June 25, 2024
Apple vs Europe

Greg Joswiak and Craig Federighi at The Talk Show Live, June 11, 2024.

I’ve been watching the hot tea being spilled in Brussels with intense interest over the past year. Thanks to the Digital Markets Act, the European Commission has done something it seems nobody else can: they’ve challenged Apple (and the other massive US-based technology firms) with regulation that could change their business models.

The Digital Markets Act is a massive body of legistlation, and there’s no way to have a single opinion about it; there are good pieces and bad in there. That’s really the core of what’s driving me to write this piece now. Too many people are out there on the extreme edges of this debate: capitalist, corporatist Apple stans on one side, loony lefty regulatory zealots on the other. Let’s split this baby down the middle. There’s some pieces I really like about the DMA.

1. Breaking the App Store Monopoly

The only way your app is getting on a person’s iPhone is through the Apple App Store. Because Apple’s rules about what gets on the store are so restrictive, there are many apps that have never been created, or worse, created and then rejected with no recourse. The DMA encourages the creation of alternative App Stores as well as sideloading, so that users can get apps from developers directly. There’s risks involved here, to be sure. But I feel that Apple’s platforms are too important and used by too many people to remain so tightly restricted. When you can’t survive modern life without a mobile device, it has to be treated differently.

2. Allowing steering

Currently, Apple doesn’t permit an app to link to a website where the user might pay for it outside of their in-app purchase system. This policy is so zealously enforced that Apple will ride any hyperlink in your app to the developer’s website and explore every reachable page; if there’s a Buy button at the end of 10+ clicks, you’re getting rejected. Apple’s In-App Purchase system is actually quite limited, and controls the business models of apps on the store. One glaring omission: there’s no such thing as upgrade pricing. In fact, it’s arguable that the structure of IAP has led directly to the proliferation of subscriptions as the only viable business model on iOS, which I feel has been super-harmful for small developers.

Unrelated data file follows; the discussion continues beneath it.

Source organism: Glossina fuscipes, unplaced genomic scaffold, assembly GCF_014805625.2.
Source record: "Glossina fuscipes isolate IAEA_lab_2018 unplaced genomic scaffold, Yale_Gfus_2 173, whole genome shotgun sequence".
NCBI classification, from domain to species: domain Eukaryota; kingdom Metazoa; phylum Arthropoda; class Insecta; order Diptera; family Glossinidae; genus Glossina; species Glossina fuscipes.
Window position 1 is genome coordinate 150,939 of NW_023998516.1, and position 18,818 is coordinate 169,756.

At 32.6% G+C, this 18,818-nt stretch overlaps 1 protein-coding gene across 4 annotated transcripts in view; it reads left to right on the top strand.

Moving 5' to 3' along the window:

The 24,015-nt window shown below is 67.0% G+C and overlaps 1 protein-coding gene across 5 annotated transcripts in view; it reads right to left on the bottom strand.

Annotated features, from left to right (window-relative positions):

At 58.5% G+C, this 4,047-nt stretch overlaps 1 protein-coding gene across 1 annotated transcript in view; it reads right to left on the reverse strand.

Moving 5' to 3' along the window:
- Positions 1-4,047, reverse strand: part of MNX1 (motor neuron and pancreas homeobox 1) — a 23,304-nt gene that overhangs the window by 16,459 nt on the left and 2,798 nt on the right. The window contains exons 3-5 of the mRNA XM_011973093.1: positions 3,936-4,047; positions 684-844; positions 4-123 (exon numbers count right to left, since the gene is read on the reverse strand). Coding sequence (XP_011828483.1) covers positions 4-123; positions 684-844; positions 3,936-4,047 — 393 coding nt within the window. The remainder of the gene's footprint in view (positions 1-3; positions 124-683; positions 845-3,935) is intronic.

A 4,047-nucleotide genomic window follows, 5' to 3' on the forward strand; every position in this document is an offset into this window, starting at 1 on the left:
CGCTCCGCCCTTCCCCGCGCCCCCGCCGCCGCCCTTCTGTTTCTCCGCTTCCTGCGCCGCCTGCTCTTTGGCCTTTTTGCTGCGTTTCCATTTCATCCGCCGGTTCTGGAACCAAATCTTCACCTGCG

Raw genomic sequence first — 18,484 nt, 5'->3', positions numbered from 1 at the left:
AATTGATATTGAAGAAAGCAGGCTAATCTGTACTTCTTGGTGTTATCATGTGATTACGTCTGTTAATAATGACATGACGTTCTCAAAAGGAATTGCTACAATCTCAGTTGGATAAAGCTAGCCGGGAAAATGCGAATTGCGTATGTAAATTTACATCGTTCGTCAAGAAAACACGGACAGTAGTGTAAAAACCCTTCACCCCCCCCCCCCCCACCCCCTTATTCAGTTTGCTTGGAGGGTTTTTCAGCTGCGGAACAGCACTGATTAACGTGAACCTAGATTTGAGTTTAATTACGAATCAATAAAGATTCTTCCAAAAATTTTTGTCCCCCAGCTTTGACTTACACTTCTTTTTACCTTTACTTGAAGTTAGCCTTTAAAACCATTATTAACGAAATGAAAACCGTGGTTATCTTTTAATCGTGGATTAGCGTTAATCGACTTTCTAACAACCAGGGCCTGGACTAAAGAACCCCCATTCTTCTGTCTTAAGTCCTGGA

3. Enforcing Openness for Third Parties

No other company could make a watch, or wireless earbuds, or an AI assistant, with the same level of integration as Apple provides for Apple Watch, AirPods or Siri. The iPhone in particular, as a platform used by over a billion people, puts it in a place where a lively ecosystem of vendors should explode around it, hooking their hardware and software into this vital core device.

However, Apple very carefully restricts access to its hardware and only slowly provides public APIs to access it. In iOS 18, Apple is providing improved privacy-preserving system setup for Bluetooth devices, with a similar experience to AirPods. The DMA may threaten to slow down or restrict these kinds of integrations, but I think it’s so important as to be worthwhile.

So that’s the good stuff. But there’s a darker side to the DMA that, I think, threatens Apple more than the other technology companies named in the legislation. It was articulated by John Gruber and Ben Thompson in a recent episode of the Dithering podcast (alas, it’s a paid feed, so I cannot link to it!).

In a nut, the risk they see is that the DMA targets the very core of what makes Apple so successful: it’s integration between its hardware platforms, its software and its services. By insisting that Apple break those things apart and allow third parties to provide their own solutions, the DMA threatens to break the quality and security guarantees that make iPhone so successful.

There’s absolutely a danger to Apple here. The company’s primary public rationale for criticizing the EC is that their products preserve privacy and security for its users. That isn’t just bullshit; the tightly-integrated ecosystem does obviate numerous vectors for bad actors to make the platform measurably worse. I mean, look at the modern Web, a Wild West, lowest-common-denominator platform absolutely brimming with scams, phishers and PII-grabbing ads. In this regard, Apple is a champion of consumer rights! It just so happens to also be incredibly lucrative.

Which is, I think, the root of the problem. Apple spent years seeing the threat of regulation get closer. They’ve heard the complaints about distribution exclusivity, high revenue sharing costs, bizarre and arcane rules, pleas to loosen the controls… and instead of conciliation, Apple gave us double-birds on its way to the bank.

I strongly believe Apple could have stopped this issue in its tracks, years ago, by strategically opening the doors. Instead, they stood firm and talked shit about regulators, developers and users (“if you want an Android phone, go buy it”, Craig? Really?). They don’t want to talk about a strategy that mitigates the risk while providing more open access to third parties.

So this is the result: broad regulation, occassionally wrong-headed and certainly punitive in terms of delivering future products and changing existing ones.

But I am having a hard time feeling much sympathy for Apple. The DMA is the biggest footgun of the 21st century.

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